October 10, 2014

While discussing comic cons...


11 comments:

  1. I am sure that is exactly what superheroes are most concerned about.

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    1. If you think about it, most superheroes don't design their outfits for practicality but to impress others. Capes, high unfolded neck shirts, bright colors/high contrast, details aimed at impressing people (like lightnings, flames or stylish polylines), spiked globes... I'd say they DO care about their outfits and general looks... A LOT. Even outfits specifically designed for utility (like Ironman's suit) are full of stylistic details (those colors!).

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    2. True fact: Iron Man redesigned his original suit when he realized it scared small children.

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    3. Or, Anonymous, it could be because they are imaginary characters drawn by geeks.

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    4. Everybody knows it's imaginary. Thanks for pointing it out, we're glad to see you caught up.

      Now, please feel free to join the rest of us in our game of pretending. But if you keep shouting "it's not real" whenever some one makes a point you can't address within the game, no one is going to want to play with you.

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    5. He's right, though. Hurfing at the vanity of the actual superheroes because they put on capes and lightning bolts and things, is a bit embarassing. Especially when the character's very *personality* might switch from arc to arc with a writer change. It's a bit like those old biddies whacking actors in the street with their handbags because said actor happens to play a slightly nasty character on Coronation Street.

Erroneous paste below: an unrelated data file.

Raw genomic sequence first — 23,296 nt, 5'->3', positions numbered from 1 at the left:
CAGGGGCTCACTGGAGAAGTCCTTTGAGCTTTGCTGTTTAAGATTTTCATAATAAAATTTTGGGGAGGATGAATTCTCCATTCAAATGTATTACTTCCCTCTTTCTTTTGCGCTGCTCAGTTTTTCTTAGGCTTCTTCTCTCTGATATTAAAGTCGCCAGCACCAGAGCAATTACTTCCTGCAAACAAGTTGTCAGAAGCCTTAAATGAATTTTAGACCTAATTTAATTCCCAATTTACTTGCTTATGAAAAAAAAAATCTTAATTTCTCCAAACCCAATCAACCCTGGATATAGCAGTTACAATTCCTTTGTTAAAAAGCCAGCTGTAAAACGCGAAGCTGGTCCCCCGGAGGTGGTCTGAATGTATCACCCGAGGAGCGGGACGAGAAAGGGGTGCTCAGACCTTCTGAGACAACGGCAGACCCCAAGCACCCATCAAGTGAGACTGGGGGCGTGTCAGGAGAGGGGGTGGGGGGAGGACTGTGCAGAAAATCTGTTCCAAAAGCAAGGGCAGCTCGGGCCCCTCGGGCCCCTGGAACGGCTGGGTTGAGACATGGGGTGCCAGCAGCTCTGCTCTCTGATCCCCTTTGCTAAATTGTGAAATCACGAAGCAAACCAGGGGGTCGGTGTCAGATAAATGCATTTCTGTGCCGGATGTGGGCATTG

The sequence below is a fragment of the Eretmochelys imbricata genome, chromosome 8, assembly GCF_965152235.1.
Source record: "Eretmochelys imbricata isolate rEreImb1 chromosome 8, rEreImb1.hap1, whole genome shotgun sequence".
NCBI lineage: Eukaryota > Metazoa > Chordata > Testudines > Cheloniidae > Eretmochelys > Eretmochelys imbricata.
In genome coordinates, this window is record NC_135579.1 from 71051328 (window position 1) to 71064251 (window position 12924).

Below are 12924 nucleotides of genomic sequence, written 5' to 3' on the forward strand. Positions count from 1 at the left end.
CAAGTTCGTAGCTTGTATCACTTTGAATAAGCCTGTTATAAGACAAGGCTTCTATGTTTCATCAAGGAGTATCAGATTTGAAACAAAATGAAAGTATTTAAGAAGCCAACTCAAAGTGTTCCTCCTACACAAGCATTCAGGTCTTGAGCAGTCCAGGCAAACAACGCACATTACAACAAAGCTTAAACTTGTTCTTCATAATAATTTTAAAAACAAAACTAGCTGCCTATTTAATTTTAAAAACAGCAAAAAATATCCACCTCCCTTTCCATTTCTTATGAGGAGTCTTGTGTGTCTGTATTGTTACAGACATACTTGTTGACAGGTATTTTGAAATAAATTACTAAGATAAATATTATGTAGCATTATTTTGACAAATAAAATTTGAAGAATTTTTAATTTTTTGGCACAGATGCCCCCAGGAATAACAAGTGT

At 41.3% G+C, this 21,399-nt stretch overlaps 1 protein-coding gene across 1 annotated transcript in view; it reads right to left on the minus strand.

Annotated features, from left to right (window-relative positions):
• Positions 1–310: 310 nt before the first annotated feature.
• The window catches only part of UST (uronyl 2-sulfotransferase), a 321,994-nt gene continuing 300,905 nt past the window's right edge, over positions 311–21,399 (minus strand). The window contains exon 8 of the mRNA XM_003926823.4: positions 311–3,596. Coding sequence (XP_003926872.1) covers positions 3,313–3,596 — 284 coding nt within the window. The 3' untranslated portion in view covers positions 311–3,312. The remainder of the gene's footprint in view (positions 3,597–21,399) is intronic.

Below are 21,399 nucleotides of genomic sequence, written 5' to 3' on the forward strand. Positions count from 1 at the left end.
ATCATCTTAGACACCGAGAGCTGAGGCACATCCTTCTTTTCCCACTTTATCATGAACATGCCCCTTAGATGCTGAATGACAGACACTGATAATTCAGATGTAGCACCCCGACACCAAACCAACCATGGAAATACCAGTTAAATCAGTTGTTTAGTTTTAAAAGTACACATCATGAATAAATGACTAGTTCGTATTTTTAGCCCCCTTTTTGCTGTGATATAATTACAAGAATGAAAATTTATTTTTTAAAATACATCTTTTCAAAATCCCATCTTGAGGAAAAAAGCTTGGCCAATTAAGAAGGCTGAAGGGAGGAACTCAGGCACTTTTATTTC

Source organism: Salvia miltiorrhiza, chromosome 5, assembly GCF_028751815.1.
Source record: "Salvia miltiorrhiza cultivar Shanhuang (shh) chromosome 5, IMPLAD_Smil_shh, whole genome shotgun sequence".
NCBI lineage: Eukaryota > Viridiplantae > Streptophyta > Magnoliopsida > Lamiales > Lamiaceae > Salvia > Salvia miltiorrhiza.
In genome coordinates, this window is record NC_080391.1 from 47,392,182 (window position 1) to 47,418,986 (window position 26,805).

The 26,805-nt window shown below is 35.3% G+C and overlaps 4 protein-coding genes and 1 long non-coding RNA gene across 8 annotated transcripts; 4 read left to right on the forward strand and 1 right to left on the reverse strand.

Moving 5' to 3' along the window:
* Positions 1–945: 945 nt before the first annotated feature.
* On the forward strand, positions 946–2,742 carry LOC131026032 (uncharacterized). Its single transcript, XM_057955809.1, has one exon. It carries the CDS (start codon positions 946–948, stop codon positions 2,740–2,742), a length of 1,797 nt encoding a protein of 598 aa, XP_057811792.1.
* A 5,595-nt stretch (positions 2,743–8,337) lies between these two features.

Superheroes aren't brightly coloured to impress eachother or because of that old chestnut about superpowered beings trying to appear unthreatening. They're brightly coloured because of the four-colour process and to appeal to child readers. Anything else is a lame rationalisation bordering on special pleading.

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    6. @Warren JB: One of my favorite essays is by Larry Niven. It's called "Man of Steel, Woman of Kleenex" in which he speculates on the silver age Superman's sex life. It's hilarious, precisely because he takes the whole thing seriously and considers the consequences, Niven does not believe Superman is real, nor does he posit any of his speculations as having any effect in the real world. He's just having fun with ideas and inviting the rest of us to come along. That's what most of the people in this thread are doing - having fun with ideas. You are certainly free not to join in, but your comment about "rationalisation bordering on special pleading" indicates to me anyway that you have a serious sense of humor deficiency.

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  2. Makes sense I suppose. Daredevil's first costume looked like a blind man designed it! Yeesh!

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    1. I laughed harder than I should have at that.

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    2. If you laughed at all, you laughed too hard.

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